Jerome A. Cohen: China’s Hollow ‘Rule Of Law’
Two major criminal cases in one week — one resulting in an execution, the other a lengthy prison sentence — have focused new foreign attention on China’s judiciary. They are vivid reminders of the limits that China’s Communist Party-dominated legal system imposes on the government’s efforts to impress the world by its “soft power”: its political, cultural and economic influence.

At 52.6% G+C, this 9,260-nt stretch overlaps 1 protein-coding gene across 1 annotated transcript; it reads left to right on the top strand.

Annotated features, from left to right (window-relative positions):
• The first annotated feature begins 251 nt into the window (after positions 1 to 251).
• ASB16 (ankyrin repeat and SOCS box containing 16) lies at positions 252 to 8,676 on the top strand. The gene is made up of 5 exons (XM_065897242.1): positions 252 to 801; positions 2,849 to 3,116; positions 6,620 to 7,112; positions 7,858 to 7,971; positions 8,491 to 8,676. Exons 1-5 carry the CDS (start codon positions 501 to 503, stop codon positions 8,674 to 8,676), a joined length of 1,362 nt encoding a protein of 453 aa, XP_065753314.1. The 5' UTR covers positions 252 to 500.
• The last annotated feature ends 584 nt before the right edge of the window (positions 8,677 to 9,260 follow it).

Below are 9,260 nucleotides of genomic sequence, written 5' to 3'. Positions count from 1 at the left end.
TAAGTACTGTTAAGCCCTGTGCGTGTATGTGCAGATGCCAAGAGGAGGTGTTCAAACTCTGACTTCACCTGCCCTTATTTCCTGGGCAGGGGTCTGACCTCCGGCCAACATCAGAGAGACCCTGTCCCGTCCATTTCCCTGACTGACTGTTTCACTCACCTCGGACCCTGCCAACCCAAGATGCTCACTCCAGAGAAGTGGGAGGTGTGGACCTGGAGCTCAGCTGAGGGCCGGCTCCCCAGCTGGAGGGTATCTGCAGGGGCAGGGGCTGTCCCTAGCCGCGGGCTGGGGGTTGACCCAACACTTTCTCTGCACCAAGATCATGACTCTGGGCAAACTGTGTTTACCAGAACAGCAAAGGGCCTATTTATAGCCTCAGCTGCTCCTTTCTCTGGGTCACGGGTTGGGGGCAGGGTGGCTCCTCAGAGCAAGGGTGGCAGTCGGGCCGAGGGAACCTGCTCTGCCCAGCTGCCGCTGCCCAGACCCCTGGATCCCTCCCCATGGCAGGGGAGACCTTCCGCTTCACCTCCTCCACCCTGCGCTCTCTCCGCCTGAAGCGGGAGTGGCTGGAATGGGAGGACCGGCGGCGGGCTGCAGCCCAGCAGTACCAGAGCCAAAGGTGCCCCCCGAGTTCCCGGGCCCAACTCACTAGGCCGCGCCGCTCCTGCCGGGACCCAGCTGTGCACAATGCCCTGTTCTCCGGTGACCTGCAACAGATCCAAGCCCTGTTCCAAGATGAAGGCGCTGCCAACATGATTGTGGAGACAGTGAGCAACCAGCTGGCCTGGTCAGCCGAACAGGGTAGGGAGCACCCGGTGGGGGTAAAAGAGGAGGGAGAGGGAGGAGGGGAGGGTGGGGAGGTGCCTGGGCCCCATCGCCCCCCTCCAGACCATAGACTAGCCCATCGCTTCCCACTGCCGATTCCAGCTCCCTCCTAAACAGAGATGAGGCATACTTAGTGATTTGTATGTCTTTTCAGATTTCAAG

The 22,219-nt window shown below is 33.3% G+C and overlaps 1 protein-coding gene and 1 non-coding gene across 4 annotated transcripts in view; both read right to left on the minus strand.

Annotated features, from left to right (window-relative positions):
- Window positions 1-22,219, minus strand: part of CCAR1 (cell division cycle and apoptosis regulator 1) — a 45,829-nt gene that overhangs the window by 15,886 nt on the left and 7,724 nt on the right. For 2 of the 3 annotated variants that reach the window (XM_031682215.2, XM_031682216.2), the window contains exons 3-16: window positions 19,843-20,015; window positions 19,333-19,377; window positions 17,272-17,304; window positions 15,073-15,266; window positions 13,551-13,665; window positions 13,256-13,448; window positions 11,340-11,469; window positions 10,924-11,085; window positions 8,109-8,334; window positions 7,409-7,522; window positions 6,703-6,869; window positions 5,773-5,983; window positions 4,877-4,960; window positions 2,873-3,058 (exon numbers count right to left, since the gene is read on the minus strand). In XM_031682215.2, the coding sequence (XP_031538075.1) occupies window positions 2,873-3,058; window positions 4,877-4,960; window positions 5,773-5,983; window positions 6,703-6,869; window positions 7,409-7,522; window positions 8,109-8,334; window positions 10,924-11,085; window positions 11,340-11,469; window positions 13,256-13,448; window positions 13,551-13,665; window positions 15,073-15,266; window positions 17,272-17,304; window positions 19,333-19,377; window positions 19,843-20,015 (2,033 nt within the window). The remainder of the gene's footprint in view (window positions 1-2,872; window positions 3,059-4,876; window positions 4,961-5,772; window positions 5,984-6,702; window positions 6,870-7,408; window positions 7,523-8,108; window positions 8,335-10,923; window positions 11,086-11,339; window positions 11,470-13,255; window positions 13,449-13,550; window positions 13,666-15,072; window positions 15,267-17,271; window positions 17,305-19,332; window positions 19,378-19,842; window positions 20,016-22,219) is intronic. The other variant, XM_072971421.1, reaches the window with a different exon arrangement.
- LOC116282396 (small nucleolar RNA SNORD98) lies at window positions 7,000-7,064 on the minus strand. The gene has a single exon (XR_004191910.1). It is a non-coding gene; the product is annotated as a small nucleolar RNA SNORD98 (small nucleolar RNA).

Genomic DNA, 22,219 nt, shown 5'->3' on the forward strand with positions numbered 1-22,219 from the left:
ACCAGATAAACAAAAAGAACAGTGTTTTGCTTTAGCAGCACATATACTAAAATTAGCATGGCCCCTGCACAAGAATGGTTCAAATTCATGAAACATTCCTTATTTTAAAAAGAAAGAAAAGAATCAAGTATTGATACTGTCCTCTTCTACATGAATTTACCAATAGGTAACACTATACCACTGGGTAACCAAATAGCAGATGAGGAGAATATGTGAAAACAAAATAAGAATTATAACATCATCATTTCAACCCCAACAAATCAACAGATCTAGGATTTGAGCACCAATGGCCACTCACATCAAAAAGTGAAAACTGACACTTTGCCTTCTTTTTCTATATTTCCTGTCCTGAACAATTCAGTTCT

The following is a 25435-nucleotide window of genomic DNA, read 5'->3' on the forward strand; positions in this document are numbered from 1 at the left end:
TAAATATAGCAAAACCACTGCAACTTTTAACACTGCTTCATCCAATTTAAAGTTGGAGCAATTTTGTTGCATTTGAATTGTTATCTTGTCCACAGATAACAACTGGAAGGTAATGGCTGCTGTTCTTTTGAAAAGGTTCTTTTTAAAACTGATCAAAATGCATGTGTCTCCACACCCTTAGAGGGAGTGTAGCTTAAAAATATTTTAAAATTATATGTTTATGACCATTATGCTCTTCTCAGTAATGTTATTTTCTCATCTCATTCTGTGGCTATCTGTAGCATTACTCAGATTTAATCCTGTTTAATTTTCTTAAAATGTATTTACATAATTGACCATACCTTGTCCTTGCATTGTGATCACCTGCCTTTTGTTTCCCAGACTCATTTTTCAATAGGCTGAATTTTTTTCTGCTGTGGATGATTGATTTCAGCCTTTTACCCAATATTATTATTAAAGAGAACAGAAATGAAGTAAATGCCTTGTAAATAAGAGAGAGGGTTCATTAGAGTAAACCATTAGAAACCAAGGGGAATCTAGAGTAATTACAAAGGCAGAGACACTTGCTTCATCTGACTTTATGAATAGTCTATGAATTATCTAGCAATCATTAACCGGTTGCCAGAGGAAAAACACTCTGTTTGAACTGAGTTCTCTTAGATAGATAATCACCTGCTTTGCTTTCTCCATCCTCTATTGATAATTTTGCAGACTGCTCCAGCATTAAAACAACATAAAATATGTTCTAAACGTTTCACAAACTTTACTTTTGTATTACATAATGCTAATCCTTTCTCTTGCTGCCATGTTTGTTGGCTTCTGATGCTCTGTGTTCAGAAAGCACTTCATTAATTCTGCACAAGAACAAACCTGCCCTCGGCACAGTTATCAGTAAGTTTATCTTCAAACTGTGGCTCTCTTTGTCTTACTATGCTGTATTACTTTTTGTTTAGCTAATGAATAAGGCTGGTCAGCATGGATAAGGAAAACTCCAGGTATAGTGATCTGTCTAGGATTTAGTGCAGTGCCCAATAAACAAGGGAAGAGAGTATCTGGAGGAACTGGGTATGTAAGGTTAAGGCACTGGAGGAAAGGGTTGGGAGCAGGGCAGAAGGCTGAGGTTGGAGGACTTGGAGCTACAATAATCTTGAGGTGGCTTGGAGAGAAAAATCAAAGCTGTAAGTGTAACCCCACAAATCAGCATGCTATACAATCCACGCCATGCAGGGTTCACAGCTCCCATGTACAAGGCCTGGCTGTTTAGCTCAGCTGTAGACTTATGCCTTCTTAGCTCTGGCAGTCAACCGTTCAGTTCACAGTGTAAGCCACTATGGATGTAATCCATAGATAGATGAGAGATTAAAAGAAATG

Both the 11-year sentence a Chinese court delivered to democracy advocate Liu Xiaobo for “inciting subversion of state power” and the execution Tuesday of British national Akmal Shaikh for heroin smuggling make clear why the People’s Republic of China emphasizes that it has a “political-legal” system.
In both cases, the party denied the courts the independence to consider the defendants’ claims. And without judicial autonomy, there can be no genuine rule of law.